* Alexander VIII born "Pietro Vito Ottoboni" (April 22, 1610 Venice ? February 1, 1691 Rome) was pope from 1689 to 1691.
* Francesco Morosini (1618 Venice - 1694 Nauplia), Doge of Venice, called "il Peloponnesiaco" for his reconquest of Greece and defence of it against the Ottoman Turks.
* Marco d'Aviano (1631 Aviano, Republic of Venice - 1699) was a Capuchin friar, papal legate to the "Holy League", and purported inventor of cappuccino; beatified in 2003.
* Bartolomeo Cristofori (May 4, 1655 Padua - January 27, 1731) was a maker of musical instruments, generally regarded as the inventor of the piano.
* Benedetto Marcello (born July 31 or August 1, 1686 in Venice - died July 24, 1739 in Brescia) was a composer, writer, advocate, magistrate, and teacher.
* Antonio Vivaldi (March 4, 1678, Venice ? July 28 (or 27), 1741, Vienna), nicknamed Il Prete Rosso ("The Red Priest") was a priest and baroque music composer, as well as a famous violinist.
* Clement XIII born "Carlo della Torre Rezzonico", (March 7, 1693 Venice ? February 2, 1769 Rome), pope July 6, 1758 to February 2, 1769.
* Pietro Longhi (November 5, 1701 Venice - May 8, 1785), was a painter of contemporary scenes of life.
* Baldassarre Galuppi (October 18, 1706 - January 3, 1785), was a composer from Venice, noted for his operas, and particularly opera buffa.
* Carlo Goldoni (February 25, 1707 - February 6, 1793), Along with Luigi Pirandello, Goldoni is probably the most famous name in Italian theatre, in his country and abroad.
* Giovanni Battista Piranesi (October 4, 1720 in Mogliano Veneto (near Treviso) - November 9, 1778 in Rome) was famous for his etchings of Rome and of fictitious and atmospheric "prisons" (Carceri d'Invenzione).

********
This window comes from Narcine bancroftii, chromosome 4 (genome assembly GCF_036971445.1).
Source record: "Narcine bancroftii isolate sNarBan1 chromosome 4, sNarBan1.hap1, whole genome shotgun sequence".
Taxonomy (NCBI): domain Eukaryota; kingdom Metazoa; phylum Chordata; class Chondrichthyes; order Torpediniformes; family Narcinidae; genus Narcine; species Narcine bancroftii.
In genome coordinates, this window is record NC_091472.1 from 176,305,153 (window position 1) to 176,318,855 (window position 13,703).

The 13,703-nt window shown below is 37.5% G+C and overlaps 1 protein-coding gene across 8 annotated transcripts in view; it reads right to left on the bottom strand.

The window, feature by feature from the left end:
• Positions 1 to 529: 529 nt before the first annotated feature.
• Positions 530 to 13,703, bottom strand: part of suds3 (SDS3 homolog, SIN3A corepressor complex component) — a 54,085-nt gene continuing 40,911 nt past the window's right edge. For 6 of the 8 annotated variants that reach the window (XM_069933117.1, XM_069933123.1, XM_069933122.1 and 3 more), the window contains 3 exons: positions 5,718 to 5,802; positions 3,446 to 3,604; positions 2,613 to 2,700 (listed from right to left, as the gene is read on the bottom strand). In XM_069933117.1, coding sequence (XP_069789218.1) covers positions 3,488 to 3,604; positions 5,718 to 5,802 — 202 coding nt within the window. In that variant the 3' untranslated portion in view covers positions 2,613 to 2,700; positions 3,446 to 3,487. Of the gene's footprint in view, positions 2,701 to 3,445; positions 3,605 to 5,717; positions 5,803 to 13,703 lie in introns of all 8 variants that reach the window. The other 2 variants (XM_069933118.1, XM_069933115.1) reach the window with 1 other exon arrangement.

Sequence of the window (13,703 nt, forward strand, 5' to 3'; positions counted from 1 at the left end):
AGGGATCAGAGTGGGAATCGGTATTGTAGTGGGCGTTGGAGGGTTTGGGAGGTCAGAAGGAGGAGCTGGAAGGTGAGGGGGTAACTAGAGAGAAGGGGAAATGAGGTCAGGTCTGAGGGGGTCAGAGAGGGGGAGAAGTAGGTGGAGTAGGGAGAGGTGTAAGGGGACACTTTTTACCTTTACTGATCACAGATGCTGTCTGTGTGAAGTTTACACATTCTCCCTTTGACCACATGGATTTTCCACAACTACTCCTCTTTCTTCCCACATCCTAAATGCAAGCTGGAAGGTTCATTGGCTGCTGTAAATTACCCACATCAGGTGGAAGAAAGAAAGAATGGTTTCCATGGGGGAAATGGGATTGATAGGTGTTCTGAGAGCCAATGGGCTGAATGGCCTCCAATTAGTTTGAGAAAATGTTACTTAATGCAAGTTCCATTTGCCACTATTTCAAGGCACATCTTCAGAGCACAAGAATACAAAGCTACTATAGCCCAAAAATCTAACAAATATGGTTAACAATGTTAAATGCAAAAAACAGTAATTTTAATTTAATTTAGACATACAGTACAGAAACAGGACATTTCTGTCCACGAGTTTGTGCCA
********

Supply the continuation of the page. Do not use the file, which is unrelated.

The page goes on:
* Giacomo Casanova (aka Jacques Casanova) (April 2, 1725 Venice - June 4, 1798 Dux, Bohemia (now Duchcov, Czech Republic)), infamous Venetian adventurer, writer, and womanizer.
* Ludovico Manin (May 14, 1725 ? October 24, 1802), last Doge of Venice.
* Lorenzo Da Ponte born "Emmanuele Conegliano,"(March 10, 1749 Ceneda (Vittorio Veneto) ? August 17, 1838 New York), librettist to Mozart, first professor of Italian language and literature at Columbia College, helped establish an Opera House in Manhattan.
* Antonio Salieri (August 18, 1750 Legnago (Province of Verona) ? May 7, 1825), composer and conductor who became the Austrian imperial kapellmeister from 1788 to 1824.
* Antonio Canova (November 1, 1757 - October 13, 1822) was an sculptor who became famous for his marble sculptures that delicately rendered nude flesh.
* Gregory XVI born "Bartolomeo Alberto Cappellari" (September 18, 1765 Belluno ? June 1, 1846), a Camaldolese monk, reigned as pope from 1831 to 1846.
* Daniele Manin (May 13, 1804 (Venice) ? September 22, 1857 (Paris)), patriot and statesman who led Venice in an effort to assert independence from the Austro-Hungarian Empire from 1848 to 1849.
* Giovanni Miani (1810 Rovigo - 1872 Mombutta), patriot who took part in the defense of Venice against the Autrians in 1849; explorer of the upper Nile in Africa, director of zoological museum in Khartoum.
* Pius X (Latin: Pius PP. X), born "Giuseppe Melchiorre Sarto" (June 2, 1835 Riese, (Province of Treviso) - August 26, 1914 Rome), reigned as pope from 1903 to 1914 and canonized in 1954.
* Elia Dalla Costa (1872 Villaverla - 1961 Florence), cardinal of the Roman Catholic Church, he became known as "the Cardinal of Charity" for helping save thousands of Italians from execution under the Fascist regime.
* John Paul I, (in Latin Ioannes Paulus PP. I), born "Albino Luciani" (October 17, 1912 Forno di Canale, (Province of Belluno) - September 28, 1978 Rome), reigned as pope and as sovereign of Vatican City from August 26, 1978 to September 28, 1978.
* Andrea Zanzotto (born October 10, 1921) Pieve di Soligo, (province of Treviso, is one of the most important Italian contemporary Poets.